Weighing up rent to buy
“There are various ways a rent-to-buy option can be structured and equally as many ways that these deals can go awry.”
Rent-to-buy gives cash-strapped homebuyers the option to own a property in the area of their choice however make sure they read the fine print carefully warn property experts. It is also an option for sellers whose properties have been on the market for a while.
Rent to buy or own is where the tenant signs a rental agreement or lease that has the option to buy the property later, usually within three years. Every month, with the usual monthly rental payments, an additional amount is paid that accrues towards a down payment for the home. The lease will specify the amounts to be paid and the purchase price of the house.
The option of rent to buy has been around for some time and buyers can even apply for financial packages put together expressly for this option. Considering the continued slackness of the property market in general, a direct consequence of a lagging economy, we asked a few property experts for their opinion on the option of rent to buy.
The first point some made was that this is a great time for people to invest in property.
Herschell Jawitz, CEO of Jawitz Properties, says despite waning consumer confidence and a slow economy, the current residential market offers buyers an outstanding opportunity to get into the residential market. Richard Gray, Harcourts CEO, says it definitely is a great time for first-time buyers to invest in property. “With property prices coming down over the past few months there is a lot of value purchases available. However, I think that this market is an opportunity for all potential buyers,” says Gray.
Positives for property buyers include that sellers in many cases have been asked to drop their prices, a step they are more willing to take with the latest FNB surveys indicating that properties on average are taking longer to sell, up from 14 weeks and 1 day in the first quarter of the year to 16 weeks and 4 days in the second quarter. Furthermore, the banks appear to be more lenient towards approving home loans. Rudi Botha, CEO of BetterBond, SA’s biggest bond originator, says they have seen the average size of the approved bonds for the lower income groups increase by 11% over the past 12 months, compared to a 10% increase in the average purchase price.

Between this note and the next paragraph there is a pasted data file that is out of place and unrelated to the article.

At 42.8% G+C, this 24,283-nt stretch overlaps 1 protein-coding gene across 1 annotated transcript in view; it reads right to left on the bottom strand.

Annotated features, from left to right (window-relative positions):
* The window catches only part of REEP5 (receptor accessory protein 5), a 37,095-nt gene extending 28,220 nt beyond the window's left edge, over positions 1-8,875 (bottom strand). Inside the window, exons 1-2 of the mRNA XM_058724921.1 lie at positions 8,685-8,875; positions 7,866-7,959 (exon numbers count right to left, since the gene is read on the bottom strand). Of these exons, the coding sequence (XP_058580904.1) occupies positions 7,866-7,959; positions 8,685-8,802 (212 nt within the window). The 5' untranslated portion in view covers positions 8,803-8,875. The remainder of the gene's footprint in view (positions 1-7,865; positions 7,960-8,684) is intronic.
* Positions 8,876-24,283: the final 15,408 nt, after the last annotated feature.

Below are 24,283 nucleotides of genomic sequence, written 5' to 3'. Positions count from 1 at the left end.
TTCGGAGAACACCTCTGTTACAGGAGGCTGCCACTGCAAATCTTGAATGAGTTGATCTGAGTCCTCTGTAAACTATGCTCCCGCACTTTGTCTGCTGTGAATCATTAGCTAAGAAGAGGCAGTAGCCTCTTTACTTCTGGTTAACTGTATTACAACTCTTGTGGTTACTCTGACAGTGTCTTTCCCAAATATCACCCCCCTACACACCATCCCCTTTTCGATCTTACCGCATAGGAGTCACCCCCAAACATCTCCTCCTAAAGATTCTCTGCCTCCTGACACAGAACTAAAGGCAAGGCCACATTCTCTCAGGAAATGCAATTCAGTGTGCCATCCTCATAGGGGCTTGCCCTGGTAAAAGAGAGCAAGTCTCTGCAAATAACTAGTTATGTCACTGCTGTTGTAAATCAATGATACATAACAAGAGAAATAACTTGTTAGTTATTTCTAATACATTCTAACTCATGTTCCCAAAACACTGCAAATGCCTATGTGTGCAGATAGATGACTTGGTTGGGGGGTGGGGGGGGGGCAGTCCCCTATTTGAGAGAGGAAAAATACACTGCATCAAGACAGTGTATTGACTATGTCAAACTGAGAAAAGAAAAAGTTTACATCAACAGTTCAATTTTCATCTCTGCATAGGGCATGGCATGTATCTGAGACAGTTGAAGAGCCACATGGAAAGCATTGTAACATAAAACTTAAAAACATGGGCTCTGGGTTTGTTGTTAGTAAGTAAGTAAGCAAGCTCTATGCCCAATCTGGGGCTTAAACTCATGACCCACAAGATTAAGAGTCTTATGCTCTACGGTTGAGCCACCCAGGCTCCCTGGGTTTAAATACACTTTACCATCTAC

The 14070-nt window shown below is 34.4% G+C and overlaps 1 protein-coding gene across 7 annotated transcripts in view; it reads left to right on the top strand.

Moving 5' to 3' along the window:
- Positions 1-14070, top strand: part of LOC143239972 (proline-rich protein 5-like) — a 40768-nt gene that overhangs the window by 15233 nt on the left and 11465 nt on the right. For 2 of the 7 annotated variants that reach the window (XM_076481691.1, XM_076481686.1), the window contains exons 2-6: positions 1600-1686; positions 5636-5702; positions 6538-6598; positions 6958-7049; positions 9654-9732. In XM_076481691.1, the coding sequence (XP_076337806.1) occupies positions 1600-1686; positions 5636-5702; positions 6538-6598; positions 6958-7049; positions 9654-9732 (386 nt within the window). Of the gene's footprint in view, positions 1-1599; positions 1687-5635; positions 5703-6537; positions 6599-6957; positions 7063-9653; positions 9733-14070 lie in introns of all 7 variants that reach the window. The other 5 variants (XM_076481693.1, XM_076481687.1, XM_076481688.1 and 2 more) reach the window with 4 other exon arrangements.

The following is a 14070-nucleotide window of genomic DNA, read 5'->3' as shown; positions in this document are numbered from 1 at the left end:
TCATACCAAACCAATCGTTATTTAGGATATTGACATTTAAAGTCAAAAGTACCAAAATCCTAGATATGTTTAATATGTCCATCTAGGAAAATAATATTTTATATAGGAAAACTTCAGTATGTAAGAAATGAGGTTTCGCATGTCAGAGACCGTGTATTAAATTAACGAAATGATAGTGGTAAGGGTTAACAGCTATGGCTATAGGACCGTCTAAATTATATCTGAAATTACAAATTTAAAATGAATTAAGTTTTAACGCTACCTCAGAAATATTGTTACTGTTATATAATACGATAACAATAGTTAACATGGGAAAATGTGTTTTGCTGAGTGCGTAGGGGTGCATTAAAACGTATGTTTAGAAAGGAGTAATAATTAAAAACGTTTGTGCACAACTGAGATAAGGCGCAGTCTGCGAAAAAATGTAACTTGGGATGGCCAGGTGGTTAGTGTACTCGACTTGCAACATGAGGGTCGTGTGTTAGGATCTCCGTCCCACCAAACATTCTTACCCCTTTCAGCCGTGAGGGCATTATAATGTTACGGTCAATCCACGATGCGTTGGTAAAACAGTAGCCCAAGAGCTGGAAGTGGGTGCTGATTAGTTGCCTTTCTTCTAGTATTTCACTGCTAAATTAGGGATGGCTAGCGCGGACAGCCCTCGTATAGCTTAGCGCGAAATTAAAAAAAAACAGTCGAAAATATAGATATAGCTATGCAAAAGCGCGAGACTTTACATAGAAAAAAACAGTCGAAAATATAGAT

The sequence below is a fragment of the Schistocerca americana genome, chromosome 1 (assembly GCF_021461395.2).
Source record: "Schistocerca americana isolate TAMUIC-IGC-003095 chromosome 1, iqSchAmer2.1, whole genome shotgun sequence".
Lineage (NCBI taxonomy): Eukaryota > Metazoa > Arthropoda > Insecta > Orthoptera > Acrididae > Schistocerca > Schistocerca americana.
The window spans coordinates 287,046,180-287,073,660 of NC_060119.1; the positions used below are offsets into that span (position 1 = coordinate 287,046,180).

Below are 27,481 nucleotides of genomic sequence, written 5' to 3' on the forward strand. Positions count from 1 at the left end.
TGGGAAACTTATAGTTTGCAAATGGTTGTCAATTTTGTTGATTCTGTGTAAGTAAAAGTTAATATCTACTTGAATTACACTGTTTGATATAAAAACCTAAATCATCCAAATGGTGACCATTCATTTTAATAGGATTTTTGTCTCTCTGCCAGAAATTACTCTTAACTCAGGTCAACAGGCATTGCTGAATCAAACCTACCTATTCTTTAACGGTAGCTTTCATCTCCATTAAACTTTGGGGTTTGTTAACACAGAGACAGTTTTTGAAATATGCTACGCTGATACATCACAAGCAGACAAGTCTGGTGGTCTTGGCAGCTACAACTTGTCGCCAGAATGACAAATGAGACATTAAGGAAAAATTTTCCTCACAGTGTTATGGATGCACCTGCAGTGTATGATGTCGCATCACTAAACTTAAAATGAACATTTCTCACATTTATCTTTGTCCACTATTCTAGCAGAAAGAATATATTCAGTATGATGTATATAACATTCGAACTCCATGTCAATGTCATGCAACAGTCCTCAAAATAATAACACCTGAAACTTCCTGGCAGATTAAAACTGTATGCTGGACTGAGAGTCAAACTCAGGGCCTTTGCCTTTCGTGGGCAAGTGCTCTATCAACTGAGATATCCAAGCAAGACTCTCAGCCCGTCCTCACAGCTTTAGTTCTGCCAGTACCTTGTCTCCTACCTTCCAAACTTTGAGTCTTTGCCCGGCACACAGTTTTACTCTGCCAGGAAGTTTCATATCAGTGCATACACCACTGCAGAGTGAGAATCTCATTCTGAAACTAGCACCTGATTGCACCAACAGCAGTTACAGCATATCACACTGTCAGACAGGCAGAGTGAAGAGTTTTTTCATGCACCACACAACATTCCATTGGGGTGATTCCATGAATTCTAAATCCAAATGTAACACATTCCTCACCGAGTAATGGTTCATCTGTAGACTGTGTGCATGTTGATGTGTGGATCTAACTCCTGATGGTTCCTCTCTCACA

“Further evidence of this is the fact that BetterBond has been able to secure approvals for more than 80% of applications submitted over the past 12 months, compared to 76% in the previous 12 months. In addition, the number of loans granted for 100% of the property purchase price – most of which go to borrowers earning less than R15 000 a month and buying “affordable” homes – has increased by 8% in the past 12 months,” says Botha.
However, despite these favourable conditions, the fact remains that South African households are also coping with rising fuel prices and increased cost of living. Jawitz says the challenge for many buyers, especially first-time buyers, is both affordability and the ability to come up with the deposit and transfer costs. One option that makes buying more affordable is thus the rent-to-buy option.
How does it work?
Jawitz explains the tenant will agree a rental with the owner to rent the property for a period of time and then have an option to buy the property at an agreed-upon price. The advantage of this option for the purchaser is that they get to ‘try’ out the property before deciding to buy it and know that the purchase price has been fixed.
He adds that an additional advantage is that if property prices are increasing, then the purchaser may benefit from purchasing the property at the agreed price when the value has already increased. This may also assist the purchaser to get a home loan as there is more equity in the property and a lower loan to value is required from the bank. Renting a property also requires a smaller upfront deposit payment which means the purchaser can use the rental period to save the money needed for the buying deposit and costs.
Jawitz continues that in certain circumstances, the seller may agree to have some of the rent go towards the purchase price. He warns however that sellers may require a purchaser to pay an ‘option’ fee to have an option-to-buy, which the purchaser will lose if they decide not to buy the property. Also, most sellers don’t have the ability to wait for an extended period for the purchase price to be paid to them and so finding sellers who will consider a rent-to-buy option is always going to be a challenge.
Amanda Cuba, director and COO of RE/MAX of Southern Africa, warns first-time buyers to be most careful before they sign a rent to buy deal. “The main benefit of the rent-to-buy option is that tenants are allowed the opportunity to experience living in the home before making the long-term commitment of purchasing it. These sorts of deals are seemingly less binding than a standard offer to purchase, but I would advise first-time-buyers not to be misled by the nature of the agreement and to be incredibly certain about a property and their finances before entering into the contract,” she says.
Cuba explains that usually, a rent-to-buy agreement is set up with an additional monthly fee that the seller keeps as assurance that the buyer will purchase after the lease term is over, which can then be used towards the deposit. However, if the buyer chooses not to purchase, or fails to obtain the necessary finances to purchase, this money will be forever lost to them.
“There are various ways a rent-to-buy option can be structured and equally as many ways that these deals can go awry. To ensure that both parties are covered against every eventuality, it is advisable to make use of a reputable agent who has experience setting up these kinds of purchase agreements,” says Cuba.
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